Join 10,000+ Kyiv Independent members today Support our reporting
Skip to content

News Feed

Friday, March 31
Friday, March 31
2:08 AM
Turkey ratifies Finland’s NATO bid. Turkey’s parliament voted in favor of Finland’s NATO accession on March 30. Turkey was the last country in the military alliance to approve the bid, clearing the way for Finland to become a NATO member.
Subscribe to Ukraine Daily
Top News
in Your Mailbox
10:37 PM
Russia shells Kharkiv. Governor Oleh Syniehubov reported that Kharkiv Oblast, including the regional capital, is being shelled by Moscow from Russia's Belgorod region. At least six explosions have been reported in the city.
5:32 PM
Russia to chair UN Security Council in April. Russia will lead the UN Security Council in April, AFP News Agency reported on March 30. Ukraine's Foreign Minister Dmytro Kuleba called the move a "bad joke", adding that the world "can't be a safe place" with Russia as head of the UN Security Council.

watch us on facebook

Edit post

Who can and can't join Ukraine's Territorial Defense Force

by Illia Ponomarenko January 7, 2022 10:20 PM 2 min read
A soldier from Ukraine's 130th Territorial Defense Battalion inspects a vehicle during urban combat exercises on March 30, 2021. (130th Territorial Defense Battalion)

Starting from 2022, Ukraine's Territorial Defense Force will be a standalone branch of the country's armed forces.

It's calling on all willing volunteers to join and help to defend their own homes as "weekend warriors" — working their usual civilian jobs but doing occasional drills and exercises in their spare time.

According to new legislation that enters force in 2022, pretty much anyone aged between 18 and 60 can enlist in the force, which expects to recruit 11,000 servicemembers across the country.

The new legislation comes into force amid the looming threat of Russia's large-scale invasion of Ukraine. According to the Ukrainian intelligence, Russia has massed 122,000 troops near Ukraine's border since November.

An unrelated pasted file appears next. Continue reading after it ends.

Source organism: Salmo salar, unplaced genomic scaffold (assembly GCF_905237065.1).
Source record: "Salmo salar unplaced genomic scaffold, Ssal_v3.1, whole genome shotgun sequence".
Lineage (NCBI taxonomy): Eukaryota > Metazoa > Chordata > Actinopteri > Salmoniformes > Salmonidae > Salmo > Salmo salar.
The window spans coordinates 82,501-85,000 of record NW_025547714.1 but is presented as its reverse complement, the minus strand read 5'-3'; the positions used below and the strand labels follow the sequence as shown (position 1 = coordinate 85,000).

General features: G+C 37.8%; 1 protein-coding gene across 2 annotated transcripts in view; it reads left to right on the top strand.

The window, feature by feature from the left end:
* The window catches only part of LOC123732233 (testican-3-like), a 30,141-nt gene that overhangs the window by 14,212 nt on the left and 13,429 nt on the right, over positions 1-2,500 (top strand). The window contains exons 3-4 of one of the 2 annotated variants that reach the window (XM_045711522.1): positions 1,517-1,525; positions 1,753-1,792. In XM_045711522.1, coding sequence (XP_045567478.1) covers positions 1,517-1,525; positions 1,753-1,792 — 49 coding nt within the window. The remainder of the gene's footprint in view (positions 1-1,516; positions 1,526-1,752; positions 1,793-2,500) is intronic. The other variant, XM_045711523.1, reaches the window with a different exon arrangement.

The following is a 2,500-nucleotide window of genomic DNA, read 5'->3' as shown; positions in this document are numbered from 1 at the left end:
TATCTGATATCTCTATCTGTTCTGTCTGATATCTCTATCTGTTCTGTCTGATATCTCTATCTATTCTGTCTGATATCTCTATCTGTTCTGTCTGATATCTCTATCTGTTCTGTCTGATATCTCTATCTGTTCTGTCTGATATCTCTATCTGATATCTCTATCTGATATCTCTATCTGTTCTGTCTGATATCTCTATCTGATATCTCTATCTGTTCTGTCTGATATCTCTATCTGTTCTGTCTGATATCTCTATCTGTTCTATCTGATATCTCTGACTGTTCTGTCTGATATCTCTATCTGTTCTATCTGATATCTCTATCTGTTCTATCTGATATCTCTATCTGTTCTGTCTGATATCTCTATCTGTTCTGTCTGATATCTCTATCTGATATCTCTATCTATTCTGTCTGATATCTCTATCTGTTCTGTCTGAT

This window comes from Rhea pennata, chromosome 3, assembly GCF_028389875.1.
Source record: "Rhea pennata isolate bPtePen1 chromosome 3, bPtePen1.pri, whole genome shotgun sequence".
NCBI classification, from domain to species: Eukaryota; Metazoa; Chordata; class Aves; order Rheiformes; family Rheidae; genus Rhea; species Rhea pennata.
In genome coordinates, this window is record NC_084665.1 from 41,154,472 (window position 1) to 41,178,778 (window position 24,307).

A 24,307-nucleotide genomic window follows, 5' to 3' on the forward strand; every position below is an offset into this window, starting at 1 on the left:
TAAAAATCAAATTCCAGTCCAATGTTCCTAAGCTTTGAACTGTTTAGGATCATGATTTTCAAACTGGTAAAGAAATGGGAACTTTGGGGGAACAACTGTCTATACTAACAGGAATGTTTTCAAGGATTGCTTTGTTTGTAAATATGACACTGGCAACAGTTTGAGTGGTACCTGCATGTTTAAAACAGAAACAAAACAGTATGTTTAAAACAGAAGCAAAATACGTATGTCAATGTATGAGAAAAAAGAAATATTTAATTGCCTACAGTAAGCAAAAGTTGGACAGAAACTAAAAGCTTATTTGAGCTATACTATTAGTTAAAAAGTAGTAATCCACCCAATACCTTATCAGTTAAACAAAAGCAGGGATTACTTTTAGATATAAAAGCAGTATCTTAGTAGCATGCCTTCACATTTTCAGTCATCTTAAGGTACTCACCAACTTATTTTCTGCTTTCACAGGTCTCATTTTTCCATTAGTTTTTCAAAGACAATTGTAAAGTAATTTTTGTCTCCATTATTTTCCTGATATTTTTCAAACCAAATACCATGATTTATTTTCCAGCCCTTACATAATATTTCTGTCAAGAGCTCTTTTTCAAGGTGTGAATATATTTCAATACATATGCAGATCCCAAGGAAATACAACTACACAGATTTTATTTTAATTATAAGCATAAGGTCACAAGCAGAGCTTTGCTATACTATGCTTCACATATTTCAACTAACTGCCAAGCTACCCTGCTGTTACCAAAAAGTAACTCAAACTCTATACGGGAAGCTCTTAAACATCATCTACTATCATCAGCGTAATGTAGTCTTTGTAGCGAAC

The territorial defense units, mostly consisting of light infantry, will perform auxiliary missions behind the lines of the regular military. According to the Armed Forces, this will be a full-fledged military organization rather than a paramilitary.

According to the National Resistance Act, these formations must ensure security and order behind the frontline, assist the Armed Forces in combat operations, guard key infrastructure facilities, and render assistance in combating hostile subversive activities in their local areas.

The force's backbone will consist of former active-duty service members of the Armed Forces and other official military formations. They will be given top priority, as Ukraine's military said on Jan. 7.

Civilians with no combat or service experience, however, should not be discouraged: The road is open to them as well.

Civilian recruits first need to pass medical, professional, and psychological examinations — and if no issues are found, sign a service contract and take the Territorial Defense Volunteer oath.

The new, uniformed servicemember will be commissioned to a territorial defense unit in a city or territorial district where they reside. The military is expected to have a wide candidate pool: A recent poll by the Ukrainian Institute for the Future found that 32% of Ukrainians are ready to join the force.

However, there are certain limitations: Individuals who have been convicted of serious crimes or have two or more criminal record counts can't enlist.

"The advantage of this type of service is that personnel will serve near their homes and essentially defend their hometowns," a military spokesperson said on Jan. 4.

"They will serve as commissioned or non-commissioned officers, and as enlisted soldiers. All staff members are guaranteed to get salaries according to their position... All service members will retain their civilian jobs and usual salaries... if they are mobilized for active full-time service."

We serve no one but our common values
“We truly need popular support, especially during wartime. Being not dependent on a single money bag telling journalists what to do has always been quite a task in Ukraine. In wartime, that’s even more important.”
Illia Ponomarenko, defense reporter
visa masterCard paypal

Editors' Picks

Support us


Please, enter correct email address


* indicates required
* indicates required


* indicates required
* indicates required